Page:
The frontman recently composed his first full film score for the remake of 'Suspiria'
- Read more: We went to a haunted prison to imbibe the potent sounds of Thom Yorke’s ‘Suspiria’ soundtrack
Yorke recently wrote the score for the remake of classic horror movie Suspiria – his first ever attempt at composing a full film score.
Appearing on BBC Radio 1’s The Chillest Show, the frontman and solo artist discussed his work on the soundtrack. Asked by DJ Phil Taggart if having someone experienced in score work like Greenwood in his band made embarking on the project easier, Yorke replied: “If I was honest with myself, I was a little bit jealous but felt that I couldn’t [do it] so I never tried.
“Jonny’s just so far ahead – he understands orchestration works, he can read music, he’s studied it all. I mean, he sits there studying scores. For Paul Thomas Anderson’s last film, he went away and read all the scores from the period of the composers of the time. That is not gonna happen with me cos I can’t read music.”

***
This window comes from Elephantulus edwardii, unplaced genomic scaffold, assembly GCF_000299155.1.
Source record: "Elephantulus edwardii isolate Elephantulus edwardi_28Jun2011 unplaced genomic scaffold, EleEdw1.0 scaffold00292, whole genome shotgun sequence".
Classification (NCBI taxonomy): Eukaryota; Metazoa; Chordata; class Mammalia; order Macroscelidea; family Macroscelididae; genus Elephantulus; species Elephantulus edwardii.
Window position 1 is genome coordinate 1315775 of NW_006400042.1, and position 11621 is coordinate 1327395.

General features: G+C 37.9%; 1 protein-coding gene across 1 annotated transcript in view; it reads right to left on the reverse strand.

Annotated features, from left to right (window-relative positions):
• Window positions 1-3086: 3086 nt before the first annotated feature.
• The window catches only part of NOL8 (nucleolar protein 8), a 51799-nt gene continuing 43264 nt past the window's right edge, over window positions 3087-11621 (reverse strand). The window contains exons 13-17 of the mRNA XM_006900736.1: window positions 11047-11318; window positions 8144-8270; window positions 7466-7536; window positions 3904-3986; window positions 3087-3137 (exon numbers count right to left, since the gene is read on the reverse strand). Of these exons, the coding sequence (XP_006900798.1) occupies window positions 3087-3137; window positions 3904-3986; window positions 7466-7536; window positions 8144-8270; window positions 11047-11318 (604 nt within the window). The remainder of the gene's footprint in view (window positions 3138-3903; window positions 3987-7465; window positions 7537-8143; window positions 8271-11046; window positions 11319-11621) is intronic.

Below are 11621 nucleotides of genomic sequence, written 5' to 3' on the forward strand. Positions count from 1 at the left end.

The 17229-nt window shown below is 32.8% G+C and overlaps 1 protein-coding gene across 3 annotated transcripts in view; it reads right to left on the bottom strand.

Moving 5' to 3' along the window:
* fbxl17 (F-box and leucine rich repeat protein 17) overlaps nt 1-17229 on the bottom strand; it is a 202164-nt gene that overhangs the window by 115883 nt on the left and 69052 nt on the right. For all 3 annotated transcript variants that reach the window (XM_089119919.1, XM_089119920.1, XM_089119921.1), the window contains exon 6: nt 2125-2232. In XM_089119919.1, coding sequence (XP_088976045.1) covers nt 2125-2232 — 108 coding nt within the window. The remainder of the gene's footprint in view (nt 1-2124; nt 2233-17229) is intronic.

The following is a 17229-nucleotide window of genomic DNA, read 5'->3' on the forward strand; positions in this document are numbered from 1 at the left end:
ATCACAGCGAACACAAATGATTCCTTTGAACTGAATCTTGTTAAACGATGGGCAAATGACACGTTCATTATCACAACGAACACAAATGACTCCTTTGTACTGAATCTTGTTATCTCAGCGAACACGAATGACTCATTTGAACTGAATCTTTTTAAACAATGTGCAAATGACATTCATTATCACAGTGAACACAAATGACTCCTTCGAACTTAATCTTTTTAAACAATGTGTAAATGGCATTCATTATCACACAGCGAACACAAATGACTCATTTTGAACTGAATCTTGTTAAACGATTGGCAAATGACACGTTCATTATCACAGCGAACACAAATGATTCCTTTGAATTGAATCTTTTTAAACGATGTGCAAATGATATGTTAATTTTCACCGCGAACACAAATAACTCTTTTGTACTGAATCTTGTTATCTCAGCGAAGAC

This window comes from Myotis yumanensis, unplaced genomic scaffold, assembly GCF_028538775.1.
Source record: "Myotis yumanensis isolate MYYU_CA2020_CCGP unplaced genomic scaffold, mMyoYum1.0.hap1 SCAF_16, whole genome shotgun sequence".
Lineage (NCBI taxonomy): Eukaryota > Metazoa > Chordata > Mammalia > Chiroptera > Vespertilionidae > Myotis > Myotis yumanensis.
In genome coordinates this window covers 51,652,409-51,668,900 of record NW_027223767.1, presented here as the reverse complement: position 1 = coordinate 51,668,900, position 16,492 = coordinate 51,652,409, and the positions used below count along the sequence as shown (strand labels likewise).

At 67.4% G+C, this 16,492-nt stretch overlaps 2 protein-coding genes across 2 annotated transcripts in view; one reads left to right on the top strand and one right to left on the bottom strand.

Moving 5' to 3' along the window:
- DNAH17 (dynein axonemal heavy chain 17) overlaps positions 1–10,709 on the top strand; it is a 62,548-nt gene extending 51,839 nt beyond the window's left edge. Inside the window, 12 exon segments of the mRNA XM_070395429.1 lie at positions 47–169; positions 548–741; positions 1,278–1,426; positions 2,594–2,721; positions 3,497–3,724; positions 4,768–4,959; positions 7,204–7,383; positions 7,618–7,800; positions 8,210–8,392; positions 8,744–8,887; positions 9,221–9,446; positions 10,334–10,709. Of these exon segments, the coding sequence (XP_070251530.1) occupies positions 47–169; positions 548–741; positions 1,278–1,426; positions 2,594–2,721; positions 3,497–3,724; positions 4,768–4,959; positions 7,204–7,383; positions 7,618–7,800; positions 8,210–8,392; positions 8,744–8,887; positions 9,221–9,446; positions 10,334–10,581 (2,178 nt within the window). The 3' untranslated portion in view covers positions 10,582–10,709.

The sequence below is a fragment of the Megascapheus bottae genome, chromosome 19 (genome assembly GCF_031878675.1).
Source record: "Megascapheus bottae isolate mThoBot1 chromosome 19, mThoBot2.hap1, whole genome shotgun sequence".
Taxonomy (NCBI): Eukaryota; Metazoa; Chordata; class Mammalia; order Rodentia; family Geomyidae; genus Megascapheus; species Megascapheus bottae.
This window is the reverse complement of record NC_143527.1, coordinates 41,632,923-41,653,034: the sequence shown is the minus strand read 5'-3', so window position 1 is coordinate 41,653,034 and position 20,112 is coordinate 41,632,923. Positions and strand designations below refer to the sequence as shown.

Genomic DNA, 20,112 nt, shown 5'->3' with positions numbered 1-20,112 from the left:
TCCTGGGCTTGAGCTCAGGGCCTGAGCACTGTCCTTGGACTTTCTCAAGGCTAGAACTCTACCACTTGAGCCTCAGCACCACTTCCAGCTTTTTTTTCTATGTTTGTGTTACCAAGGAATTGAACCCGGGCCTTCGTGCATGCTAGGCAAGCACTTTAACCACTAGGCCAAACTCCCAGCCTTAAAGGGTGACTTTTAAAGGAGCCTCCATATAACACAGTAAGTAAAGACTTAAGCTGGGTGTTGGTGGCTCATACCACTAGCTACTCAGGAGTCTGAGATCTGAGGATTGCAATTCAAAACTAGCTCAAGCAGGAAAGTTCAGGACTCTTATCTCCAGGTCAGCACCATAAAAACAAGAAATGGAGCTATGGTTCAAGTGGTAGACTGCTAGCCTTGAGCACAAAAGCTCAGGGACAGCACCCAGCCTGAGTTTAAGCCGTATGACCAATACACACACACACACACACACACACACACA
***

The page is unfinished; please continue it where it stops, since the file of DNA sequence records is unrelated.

He continued: “So he’s out there off on his travels and he knows what he’s doing, whereas I’m totally scratching the surface, purely amateur. It stayed like that for a while and then I suddenly found myself committing to do a horror film and then thinking, ‘Well, it’s a horror film, I can just make loads of weird noises. It’ll be fun.’ There was way more to it than that and it was more melodic than that and more adventurous, and I was having to write choral pieces just using my own voice and many, many different things. So I’m a sucker.”
Yorke also performed piano versions of ‘Suspirium’ from the score and of Radiohead classic ‘Everything In Its Right Place’, both of which you can watch above.
Meanwhile, the musician recently teased a new, “politically-charged” solo album that’s completely “different to anything” he’s done before.
“I didn’t have the wish to make politically charged music, but everything I do goes that way anyways”, he said. “I’m trying to finish a record with Nigel [Godrich] and it’s going that way. It’s something that’s always there.”